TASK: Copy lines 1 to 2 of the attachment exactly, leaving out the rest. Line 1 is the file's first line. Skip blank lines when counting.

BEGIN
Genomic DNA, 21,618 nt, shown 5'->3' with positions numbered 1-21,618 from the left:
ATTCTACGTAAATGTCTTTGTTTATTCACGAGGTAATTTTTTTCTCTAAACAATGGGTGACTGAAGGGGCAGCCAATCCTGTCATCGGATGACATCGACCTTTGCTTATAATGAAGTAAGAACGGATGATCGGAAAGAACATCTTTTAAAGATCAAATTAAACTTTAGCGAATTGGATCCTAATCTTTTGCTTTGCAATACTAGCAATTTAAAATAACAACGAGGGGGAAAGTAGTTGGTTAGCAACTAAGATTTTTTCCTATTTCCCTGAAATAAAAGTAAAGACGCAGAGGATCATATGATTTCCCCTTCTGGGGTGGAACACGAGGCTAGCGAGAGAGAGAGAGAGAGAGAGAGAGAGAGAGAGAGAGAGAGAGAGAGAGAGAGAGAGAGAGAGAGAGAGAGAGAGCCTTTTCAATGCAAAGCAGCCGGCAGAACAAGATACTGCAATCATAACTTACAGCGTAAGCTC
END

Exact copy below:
Genomic DNA, 21,618 nt, shown 5'->3' with positions numbered 1-21,618 from the left:
ATTCTACGTAAATGTCTTTGTTTATTCACGAGGTAATTTTTTTCTCTAAACAATGGGTGACTGAAGGGGCAGCCAATCCTGTCATCGGATGACATCGACCTTTGCTTATAATGAAGTAAGAACGGATGATCGGAAAGAACATCTTTTAAAGATCAAATTAAACTTTAGCGAATTGGATCCTAATCTTTTGCTTTGCAATACTAGCAATTTAAAATAACAACGAGGGGGAAAGTAGTTGGTTAGCAACTAAGATTTTTTCCTATTTCCCTGAAATAAAAGTAAAGACGCAGAGGATCATATGATTTCCCCTTCTGGGGTGGAACACGAGGCTAGCGAGAGAGAGAGAGAGAGAGAGAGAGAGAGAGAGAGAGAGAGAGAGAGAGAGAGAGAGAGAGAGAGAGAGAGAGAGCCTTTTCAATGCAAAGCAGCCGGCAGAACAAGATACTGCAATCATAACTTACAGCGTAAGCTC